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First impressions can be dead wrong.


Last year, I loved the pilot for Studio 60 on the Sunset Strip and thought 30 Rock was all over the map.


Within a month or two, 30 Rock had become one of the gems of the season, while Studio 60 took a swan dive in the quality department. So keep in mind that these impressions of the new fall shows are just that—first thoughts. And I reserve the right to change my mind about just about everything, which is one of the best perks of this gig.


If the networks’ clutch of new shows doesn’t appear to contain, at first glance, an instant game-changer such as Lost, be patient. Something great might emerge from this fall’s crop. Or not.


We’ll just have to keep watching.


Now, on with the shows ...


MONDAY

CBS, not surprisingly, makes few moves on this night (though I regret the temporary loss of The New Adventures of Old Christine, which doesn’t return until midseason). ABC, which still isn’t a Monday must-see in my house, unveils a reality-driven schedule (aside from the comedy Samantha Who?, which premieres in October).


NBC, the only network to make big changes, is putting its breakout hit, Heroes, inside a nerd-friendly sandwich, slotting the “spy-fi” series Chuck in the 8 p.m. spot and following its 9 p.m. superhero drama with Journeyman, which is one of fall’s most inexplicable programming decisions. The post-Heroes slot is prime NBC real estate—not exactly something that is in plentiful supply. Why not put Bionic Woman in that cushy spot? It’s not terribly good, but I think Bionic Woman might do a better job of holding onto the Heroes audience.


Finally, Fox and the CW (yes, the CW!) have the most potentially interesting new shows of the night, in the form of the intriguing New Orleans cop drama K-Ville and the surprisingly sweet cross-cultural comedy Aliens in America.


NEW DRAMAS:


Chuck (Sept. 24, NBC): In NBC’s charming but slight entry into the fall nerd-o-rama derby, Zachary Levi plays a computer-playing geek who, via an accidental download into his brain, becomes one of the government’s most vital intelligence assets. Levi is winning and Chuck, which is from The O.C. creator Josh Schwartz, is pleasant enough, but this show is likely to be overshadowed (out of the gate, anyway) by the CW’s superior and similar Reaper.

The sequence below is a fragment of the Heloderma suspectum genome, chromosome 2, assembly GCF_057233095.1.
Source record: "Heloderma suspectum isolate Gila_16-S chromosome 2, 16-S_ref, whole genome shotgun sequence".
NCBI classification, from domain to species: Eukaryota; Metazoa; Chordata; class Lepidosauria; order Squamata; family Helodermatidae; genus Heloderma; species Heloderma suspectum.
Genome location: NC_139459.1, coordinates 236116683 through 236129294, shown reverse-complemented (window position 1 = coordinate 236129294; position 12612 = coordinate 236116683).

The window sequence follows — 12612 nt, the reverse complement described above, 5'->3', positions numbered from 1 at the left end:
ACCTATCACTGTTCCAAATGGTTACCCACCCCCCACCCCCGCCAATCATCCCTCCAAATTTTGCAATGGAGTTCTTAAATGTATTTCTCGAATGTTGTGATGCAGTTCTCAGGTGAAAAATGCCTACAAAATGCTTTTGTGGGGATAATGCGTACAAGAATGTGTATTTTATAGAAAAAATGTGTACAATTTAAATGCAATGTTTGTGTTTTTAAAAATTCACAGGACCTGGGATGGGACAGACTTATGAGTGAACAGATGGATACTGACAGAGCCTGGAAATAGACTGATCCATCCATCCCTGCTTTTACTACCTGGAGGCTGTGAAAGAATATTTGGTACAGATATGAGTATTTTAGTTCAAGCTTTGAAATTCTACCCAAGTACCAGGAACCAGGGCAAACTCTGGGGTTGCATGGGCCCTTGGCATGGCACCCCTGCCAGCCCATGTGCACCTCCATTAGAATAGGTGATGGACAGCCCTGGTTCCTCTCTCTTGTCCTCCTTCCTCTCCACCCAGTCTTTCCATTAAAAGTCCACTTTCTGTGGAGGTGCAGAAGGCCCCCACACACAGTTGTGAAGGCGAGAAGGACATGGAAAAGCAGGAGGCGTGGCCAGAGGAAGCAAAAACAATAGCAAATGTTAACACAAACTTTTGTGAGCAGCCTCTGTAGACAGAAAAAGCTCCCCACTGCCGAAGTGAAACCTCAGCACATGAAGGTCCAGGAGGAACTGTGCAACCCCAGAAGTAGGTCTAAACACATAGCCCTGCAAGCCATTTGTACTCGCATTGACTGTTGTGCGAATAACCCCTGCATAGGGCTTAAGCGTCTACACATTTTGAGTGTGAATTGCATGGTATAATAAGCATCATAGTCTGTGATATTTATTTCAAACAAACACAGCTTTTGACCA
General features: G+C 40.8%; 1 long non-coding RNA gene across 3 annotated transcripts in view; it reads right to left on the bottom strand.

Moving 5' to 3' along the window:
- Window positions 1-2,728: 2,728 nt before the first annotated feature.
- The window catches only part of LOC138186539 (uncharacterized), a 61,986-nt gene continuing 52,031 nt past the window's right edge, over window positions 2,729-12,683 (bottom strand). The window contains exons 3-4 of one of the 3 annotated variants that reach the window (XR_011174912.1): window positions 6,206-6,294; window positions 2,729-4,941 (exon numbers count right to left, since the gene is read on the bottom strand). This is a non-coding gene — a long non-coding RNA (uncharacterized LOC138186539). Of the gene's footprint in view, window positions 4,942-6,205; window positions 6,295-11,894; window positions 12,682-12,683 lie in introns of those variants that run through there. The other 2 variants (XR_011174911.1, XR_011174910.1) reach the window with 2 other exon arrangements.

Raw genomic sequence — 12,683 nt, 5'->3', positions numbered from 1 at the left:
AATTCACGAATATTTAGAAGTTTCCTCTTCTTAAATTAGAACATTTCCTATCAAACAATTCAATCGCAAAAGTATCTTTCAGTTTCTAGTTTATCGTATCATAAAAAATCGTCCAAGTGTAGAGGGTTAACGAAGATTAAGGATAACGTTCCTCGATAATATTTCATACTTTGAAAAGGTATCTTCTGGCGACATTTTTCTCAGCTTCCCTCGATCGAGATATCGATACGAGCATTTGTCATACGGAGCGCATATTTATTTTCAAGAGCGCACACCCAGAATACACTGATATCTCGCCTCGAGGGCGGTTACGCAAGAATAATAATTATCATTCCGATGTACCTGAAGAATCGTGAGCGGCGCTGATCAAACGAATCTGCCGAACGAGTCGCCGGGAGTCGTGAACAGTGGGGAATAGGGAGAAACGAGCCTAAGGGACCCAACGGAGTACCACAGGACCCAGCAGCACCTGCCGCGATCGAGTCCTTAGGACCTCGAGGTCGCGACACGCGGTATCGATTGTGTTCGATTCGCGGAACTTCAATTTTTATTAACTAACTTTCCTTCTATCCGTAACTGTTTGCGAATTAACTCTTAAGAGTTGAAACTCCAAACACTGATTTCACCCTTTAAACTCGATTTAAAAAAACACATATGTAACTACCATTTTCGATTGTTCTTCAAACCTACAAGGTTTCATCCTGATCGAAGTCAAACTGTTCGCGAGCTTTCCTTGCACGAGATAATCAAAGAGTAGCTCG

Rating: Liked it.
Trailer


Journeyman (Sept. 24, NBC): Kevin McKidd (who was so memorable as charismatic soldier Lucius Vorenus in HBO’s Rome) plays a time-traveling reporter in this NBC drama, which feels like a holdover from last season’s batch of serialized thrillers. There’s also a romance element—McKidd’s character is torn between a past love and his wife—but overall the show feels like a slightly pallid remake of the ABC thriller Day Break, which flopped.
Rating: Blah.
Trailer


K-Ville (Sept. 17, Fox): Fox’s gritty drama follows an unlikely cop duo as they attempt to police a post-Katrina New Orleans. In the pilot, the show’s various elements—mismatched cops, urban action, post-Katrina conspiracy theories and New Orleans flavor—bump up against one another somewhat awkwardly, but this potentially interesting series bears watching, not just because it shines a light on a great, troubled city, but for the great performance of Shield veteran Anthony Anderson.
Rating: Liked it.
Trailer


NEW COMEDIES:


Aliens in America (Oct. 1, CW): A nerdy Wisconsin teen’s mother brings an exchange student into their home—only to find that the student is a Muslim from Pakistan. This promising series uses a light touch to look at intercultural fears (a relief after years of darker post-9/11 dramas), and it pokes fun at stereotypes without descending into cruelty. It’s one of fall’s weirdest (but most promising) hybrids: A timely, culture-clash Wonder Years.
Rating: Really liked the pilot; hope the show lives up to its potential.
Trailer


The Big Bang Theory (Sept. 24, CBS): CBS’ entry in the fall nerd-a-thon is both mean-spirited and predictable (a sitcom two-fer!). Two super-geniuses with massive IQs and non-existent social skills meet their new neighbor—a shapely blond who’s not so endowed with the gray matter. Hilarity allegedly ensues, if you buy into the premise that it’s funny to take potshots at intelligent people.
Rating: Are you kidding me with this nonsense?
Trailer


Samantha Who? (Oct. 15, ABC): Christina Applegate stars as a woman who wakes up from a coma to find out that she has amnesia—and that she wasn’t very nice in her former life. It’s all a bit too frantic to enjoy, but Applegate, a skilled actress, does her best.
Rating: Blah.
Trailer


TUESDAY